Feudal obligation seems quite at odds with the character that was the American Colonies, yet it existed until the colonial yoke was thrown off. Up until 1938 there was a clause in the New York Constitution banning feudal tenures, written in part from the discord of the summer of 1766. This was not mild resentment expressed in the form of opinions written in local newspapers.
The City alarmed from the approach of Country levellers called the West Chester men. The Militia ordered to hold themselves in readiness. Letters Received from them in town declaring that if Mr. Courtlandt does not give them a grant forever of his Lands, they will march with their Body now collected and pull down his house in town…
Of course, the leaders of the movement would be eventually rounded up following a skirmish in Dutchess Country between the levellers and the 28th Regiment. Mr. Prendergast would escape but was eventually persuaded by his wife to turn himself in.
A governmental proclamation issued on April 30, 1766, offered a reward for the seizure of specifically named leaders of the farmers’ movement, including William Prendergast. By the end of June, 1766, the movement involved approximately 1,700 tenant farmers, armed with firearms. They were known as “levelers,” because they believed that their equitable claim to the land should be recognized and their leases converted into fee simple titles. On June 20th, the Governor’s Council sent the Twenty-Eighth Regiment to disperse the crowd and arrest the leaders.
There are those who would applaud a boot on the neck of the oppressed as long as the ones wearing the boots are waving the right flag. Things were not so different in 1766. William Livingston, who would become Governor of New Jersey, was one such person. Both he and his partners in law had a vested interest in ensuring the preeminence of titled landholders. It is unsurprising then that when it came time for justice, his partners would be on the side prosecuting William Prendergast.
Scott and Smith personally prosecuted William Prendergast, the leveller leader, who wanted to distribute property more evenly. Although Livingston was not directly connected to the proceedings, he sympathized with his relatives and friends who wanted to protect their vested interests.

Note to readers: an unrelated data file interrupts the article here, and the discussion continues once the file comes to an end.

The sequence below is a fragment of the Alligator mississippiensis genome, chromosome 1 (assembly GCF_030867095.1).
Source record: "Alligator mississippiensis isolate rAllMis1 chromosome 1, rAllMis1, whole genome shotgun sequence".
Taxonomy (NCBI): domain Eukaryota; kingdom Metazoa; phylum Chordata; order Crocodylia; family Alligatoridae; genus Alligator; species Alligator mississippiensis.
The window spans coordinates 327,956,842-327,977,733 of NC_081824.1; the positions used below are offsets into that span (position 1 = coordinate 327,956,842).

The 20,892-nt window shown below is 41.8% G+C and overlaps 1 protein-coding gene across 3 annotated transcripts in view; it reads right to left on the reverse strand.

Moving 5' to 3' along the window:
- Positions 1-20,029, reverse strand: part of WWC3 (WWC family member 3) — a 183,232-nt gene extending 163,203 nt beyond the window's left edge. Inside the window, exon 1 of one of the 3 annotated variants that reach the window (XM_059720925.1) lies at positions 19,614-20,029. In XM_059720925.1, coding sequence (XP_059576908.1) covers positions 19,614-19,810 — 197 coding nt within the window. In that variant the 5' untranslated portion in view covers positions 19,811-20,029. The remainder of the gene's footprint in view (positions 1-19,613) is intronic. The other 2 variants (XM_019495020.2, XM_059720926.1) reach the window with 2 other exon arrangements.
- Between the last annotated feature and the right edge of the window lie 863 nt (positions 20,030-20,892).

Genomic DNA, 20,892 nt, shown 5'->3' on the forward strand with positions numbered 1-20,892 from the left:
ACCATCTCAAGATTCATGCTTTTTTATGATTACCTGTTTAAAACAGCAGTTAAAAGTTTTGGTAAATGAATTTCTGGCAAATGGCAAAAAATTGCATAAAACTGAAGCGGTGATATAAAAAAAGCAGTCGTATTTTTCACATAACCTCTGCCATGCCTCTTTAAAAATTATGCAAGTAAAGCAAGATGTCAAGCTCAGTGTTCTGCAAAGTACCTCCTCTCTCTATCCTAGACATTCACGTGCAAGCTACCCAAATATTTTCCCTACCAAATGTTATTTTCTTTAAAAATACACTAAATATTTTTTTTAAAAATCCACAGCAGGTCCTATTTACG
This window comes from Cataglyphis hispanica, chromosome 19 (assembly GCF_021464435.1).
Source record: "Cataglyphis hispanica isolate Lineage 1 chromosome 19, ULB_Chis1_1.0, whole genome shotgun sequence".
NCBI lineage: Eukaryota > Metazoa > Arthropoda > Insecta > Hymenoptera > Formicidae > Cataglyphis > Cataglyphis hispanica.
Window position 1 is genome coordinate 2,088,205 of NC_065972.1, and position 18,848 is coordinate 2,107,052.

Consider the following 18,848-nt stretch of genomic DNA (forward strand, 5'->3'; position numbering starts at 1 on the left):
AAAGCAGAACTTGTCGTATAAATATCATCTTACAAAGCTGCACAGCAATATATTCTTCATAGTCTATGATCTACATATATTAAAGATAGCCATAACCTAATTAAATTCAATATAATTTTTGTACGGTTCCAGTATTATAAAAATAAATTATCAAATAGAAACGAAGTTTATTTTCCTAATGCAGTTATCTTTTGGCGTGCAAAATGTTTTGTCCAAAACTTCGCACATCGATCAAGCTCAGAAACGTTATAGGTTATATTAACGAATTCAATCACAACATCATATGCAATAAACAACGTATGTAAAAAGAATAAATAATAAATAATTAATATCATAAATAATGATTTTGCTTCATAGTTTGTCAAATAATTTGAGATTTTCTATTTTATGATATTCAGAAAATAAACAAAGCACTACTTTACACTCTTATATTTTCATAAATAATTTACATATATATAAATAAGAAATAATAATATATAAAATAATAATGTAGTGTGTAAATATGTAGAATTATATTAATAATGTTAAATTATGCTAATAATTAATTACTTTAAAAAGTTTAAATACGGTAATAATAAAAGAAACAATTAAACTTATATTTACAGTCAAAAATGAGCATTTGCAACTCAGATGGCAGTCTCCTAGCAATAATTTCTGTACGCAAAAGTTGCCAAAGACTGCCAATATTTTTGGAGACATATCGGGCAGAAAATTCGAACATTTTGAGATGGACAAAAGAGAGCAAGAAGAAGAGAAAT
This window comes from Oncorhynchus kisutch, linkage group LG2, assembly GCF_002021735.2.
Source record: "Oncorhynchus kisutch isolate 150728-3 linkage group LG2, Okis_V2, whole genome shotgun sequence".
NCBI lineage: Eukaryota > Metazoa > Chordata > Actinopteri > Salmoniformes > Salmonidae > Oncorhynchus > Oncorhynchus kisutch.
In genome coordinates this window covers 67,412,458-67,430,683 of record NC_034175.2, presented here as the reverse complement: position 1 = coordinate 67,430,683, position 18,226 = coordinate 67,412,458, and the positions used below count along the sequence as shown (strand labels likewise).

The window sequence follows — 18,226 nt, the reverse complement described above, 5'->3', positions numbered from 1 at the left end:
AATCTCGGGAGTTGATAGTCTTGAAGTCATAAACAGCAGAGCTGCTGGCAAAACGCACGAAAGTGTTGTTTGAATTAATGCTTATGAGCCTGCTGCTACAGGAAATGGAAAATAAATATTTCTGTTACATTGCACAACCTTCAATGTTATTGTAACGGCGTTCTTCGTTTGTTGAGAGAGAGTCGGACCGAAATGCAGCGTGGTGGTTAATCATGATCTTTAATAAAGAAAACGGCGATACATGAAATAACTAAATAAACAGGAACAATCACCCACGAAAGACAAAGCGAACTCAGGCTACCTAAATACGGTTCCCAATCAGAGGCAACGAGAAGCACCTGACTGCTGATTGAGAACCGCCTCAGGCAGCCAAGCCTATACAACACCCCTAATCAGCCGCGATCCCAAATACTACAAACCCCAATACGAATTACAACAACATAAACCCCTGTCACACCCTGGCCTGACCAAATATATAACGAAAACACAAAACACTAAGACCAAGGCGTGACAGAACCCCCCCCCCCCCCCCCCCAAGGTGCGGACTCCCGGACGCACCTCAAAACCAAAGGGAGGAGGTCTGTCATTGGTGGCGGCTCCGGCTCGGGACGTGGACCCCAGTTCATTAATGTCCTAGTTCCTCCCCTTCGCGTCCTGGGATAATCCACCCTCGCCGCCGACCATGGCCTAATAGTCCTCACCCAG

It is the trial where the wife of Mr. Prendergast makes an appearance and shows those around her why she should not be underestimated. Charged with high treason, William Prendergast was forbidden legal counsel but the attorney general could not keep his wife, Mehitable, from being at the trial. Indeed it was she who acted as his defense.
The young Quaker lady exercised orderly logic and personal charm in the defense of her husband in the old Poughkeepsie Courthouse that day.
But William and Mehitable indeed had a very difficult task since the jury she was accused of influencing for her husband was “stacked”.
Not surprisingly, the jury found Mr. Prendergast guilty of high treason. The landholders were all quite pleased with their ability to put the matter to rest while keeping their own hands clean and their positions secure. It was not a shock to anyone when the judge handed down the sentence to be carried out on September 28th.
The prisoner be led back to the place whence he came, and from thence shall be drawn on a hurdle to the place for execution, and then shall be hanged by the neck, and then shall be cut down alive, and his entrails and privy members shall be cut from his body, and shall be burned in his sight, and his head shall be cut off, and his body shall be divided in four parts, and shall be disposed of at the king’s pleasure.
(Note for children who still study the Constitution in school: When the 8th Amendment says “…nor cruel and unusual punishments inflicted.”, the Founders really were not thinking about whether a convicted criminal being served day-old bread was a cruel or unusual form of punishment.)
This might be where the story ends, except the title of this post is “The Year of The Woman” and Mehitable Prendergast is not even close to being done yet. Before the ink was even dry on her husband’s sentence, she was on horseback alone making a trip to the governor’s mansion, operating on no sleep – just grit and determination.
After completing the exhausting trip of some 80 miles, she immediately dismounted, begged and was given and audience with the governor.
No doubt using the same skill with which she tried to defend her husband before the jury, she pleaded her case before the governor. This time there was more success – she was able to get the governor to write out a reprieve until such time as the pardon request could get to London. Mehitable’s job was not yet done however. There was a serious risk that the tenant farmers would rise up once again as a result of her husband’s death sentence. The other possibility being that landholders would move to push up the execution. So, she turned around and rode back at the best speed she could manage.
Her fatigue must have been incredible and she must have longed for her own home and sleep. In less than three days she had ridden horseback and alone for 160 miles, obtained a pardon, and all this after the trial ordeal of 24 sleepless hours.
Six months later, news would arrive on a ship from London that a Royal pardon had been given. The Prendergasts would eventually head out into the frontier and settle in Tennessee for a while before eventually returning to New York. It seems to me that Mehitable Prendergast is at least as important to United States history as Shirley Chisholm, the New York politician nominated by the National Women’s Political Caucus at the 1972 DNC Convention and who was the subject of the documentary Year Of The Woman.